Newark Mayor Ras Baraka continued to insist city residents stay inside their homes for 10 days beginning Wednesday, even as his office indicates police would not enforce the mayor's lockdown.

In statement, Baraka implored residents to stay home: “We cannot risk a continual spread of COVID-19 in our community. We cannot go back to where we were in April and May. But what we can do is urge everyone to be responsible, cautious, and think of the greater good. People's lives depend on this.”

However, the mayor did not issue a formal executive order, and his office clarified this was more of a request.

"We are urging all Newark residents and businesses to follow the guidelines and instructions for this holiday season," Baraka said Saturday. But with no official mandate for compliance, a spokesman for the mayor told there would be no enforcement from police and admitted the guidelines were essentially voluntary. Police could enforce existing executive orders from Gov. Phil Murphy that include a cap on indoor gatherings at 10 people.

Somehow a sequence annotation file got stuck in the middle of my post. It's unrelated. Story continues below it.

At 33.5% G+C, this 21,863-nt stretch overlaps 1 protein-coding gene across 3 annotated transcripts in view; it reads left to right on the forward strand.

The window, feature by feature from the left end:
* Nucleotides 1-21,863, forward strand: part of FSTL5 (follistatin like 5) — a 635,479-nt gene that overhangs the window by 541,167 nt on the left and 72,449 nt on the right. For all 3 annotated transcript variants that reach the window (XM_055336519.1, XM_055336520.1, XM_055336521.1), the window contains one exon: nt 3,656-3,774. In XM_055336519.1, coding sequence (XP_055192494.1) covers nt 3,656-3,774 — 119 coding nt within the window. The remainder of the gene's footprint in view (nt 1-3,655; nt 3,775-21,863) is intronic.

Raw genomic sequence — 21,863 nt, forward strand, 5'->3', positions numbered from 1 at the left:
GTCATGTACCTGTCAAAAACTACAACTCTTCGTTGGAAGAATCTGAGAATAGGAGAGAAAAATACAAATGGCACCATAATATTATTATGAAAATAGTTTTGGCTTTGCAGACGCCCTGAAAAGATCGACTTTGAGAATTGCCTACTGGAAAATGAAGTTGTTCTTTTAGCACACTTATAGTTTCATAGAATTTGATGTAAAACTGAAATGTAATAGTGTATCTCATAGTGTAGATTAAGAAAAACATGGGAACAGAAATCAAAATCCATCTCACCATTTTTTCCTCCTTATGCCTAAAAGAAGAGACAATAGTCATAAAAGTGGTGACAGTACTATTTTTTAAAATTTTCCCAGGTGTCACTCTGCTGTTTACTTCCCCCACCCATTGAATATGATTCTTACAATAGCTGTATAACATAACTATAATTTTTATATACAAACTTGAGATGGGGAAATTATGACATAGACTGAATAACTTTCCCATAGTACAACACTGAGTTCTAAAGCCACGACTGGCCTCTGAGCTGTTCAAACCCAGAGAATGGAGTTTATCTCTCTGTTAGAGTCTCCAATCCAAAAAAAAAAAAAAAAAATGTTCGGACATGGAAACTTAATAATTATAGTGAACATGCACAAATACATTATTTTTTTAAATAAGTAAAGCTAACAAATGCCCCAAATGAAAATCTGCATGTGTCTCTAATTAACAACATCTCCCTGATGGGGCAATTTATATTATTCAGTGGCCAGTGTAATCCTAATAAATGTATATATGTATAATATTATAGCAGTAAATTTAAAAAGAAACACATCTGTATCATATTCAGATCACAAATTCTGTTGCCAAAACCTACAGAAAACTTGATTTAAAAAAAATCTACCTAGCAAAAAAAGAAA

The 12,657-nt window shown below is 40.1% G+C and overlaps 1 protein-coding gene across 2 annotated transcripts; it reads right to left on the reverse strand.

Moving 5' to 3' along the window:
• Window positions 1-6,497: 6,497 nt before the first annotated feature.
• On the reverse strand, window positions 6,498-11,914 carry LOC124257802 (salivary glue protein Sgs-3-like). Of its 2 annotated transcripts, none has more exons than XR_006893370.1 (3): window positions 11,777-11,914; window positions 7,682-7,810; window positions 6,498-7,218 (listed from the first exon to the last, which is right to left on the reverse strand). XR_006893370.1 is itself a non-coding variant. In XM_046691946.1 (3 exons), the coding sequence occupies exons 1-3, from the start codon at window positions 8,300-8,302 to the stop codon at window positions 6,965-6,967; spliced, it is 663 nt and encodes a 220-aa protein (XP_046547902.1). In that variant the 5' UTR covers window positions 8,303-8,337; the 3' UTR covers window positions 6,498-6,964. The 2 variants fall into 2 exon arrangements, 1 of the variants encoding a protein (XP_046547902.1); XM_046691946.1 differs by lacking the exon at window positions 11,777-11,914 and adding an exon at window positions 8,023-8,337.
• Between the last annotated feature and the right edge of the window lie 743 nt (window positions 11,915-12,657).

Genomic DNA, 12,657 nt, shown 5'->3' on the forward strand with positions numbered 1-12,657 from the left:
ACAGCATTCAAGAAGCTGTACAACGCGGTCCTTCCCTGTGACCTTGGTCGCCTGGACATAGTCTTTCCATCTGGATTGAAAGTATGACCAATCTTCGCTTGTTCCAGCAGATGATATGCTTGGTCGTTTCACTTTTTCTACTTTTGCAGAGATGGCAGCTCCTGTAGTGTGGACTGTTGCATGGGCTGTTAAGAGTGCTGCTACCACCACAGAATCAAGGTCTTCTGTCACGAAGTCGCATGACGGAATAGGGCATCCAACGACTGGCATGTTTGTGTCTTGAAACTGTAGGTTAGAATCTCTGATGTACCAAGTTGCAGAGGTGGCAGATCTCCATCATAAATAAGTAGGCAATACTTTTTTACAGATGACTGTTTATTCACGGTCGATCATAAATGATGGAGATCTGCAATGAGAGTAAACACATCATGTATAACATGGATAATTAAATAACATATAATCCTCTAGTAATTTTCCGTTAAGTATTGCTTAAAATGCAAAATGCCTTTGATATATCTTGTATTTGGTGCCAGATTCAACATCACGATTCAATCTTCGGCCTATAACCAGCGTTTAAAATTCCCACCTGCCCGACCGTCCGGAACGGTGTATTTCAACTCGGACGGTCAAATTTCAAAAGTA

While Murphy did permit municipalities to expand on his own curfews regarding indoor dining and business operation, Newark's plan exceeded the scope of what Murphy would allow. On Wednesday, Murphy said while he understood why some towns and cities would want to impose tough restrictions, he stressed "we can't have patchwork." In order to issue a more all-encompassing executive order, Baraka would have needed approval from Murphy. That clearly did not happen, so the tough talk from Baraka turned into a plea for voluntary compliance.

A spokesman for the governor  told the Associated Press that the now-termed "Urgent Advisory" is consistent with administration policy urging residents to be "vigilant."

Murphy's office has also pushed back on plans for Newark, Livingston, Orange and East Orange to impose a one- to three-day lockdown to help reduce the spread of coroanvirus. Essex County continues to see among the highest infection rates in the state.

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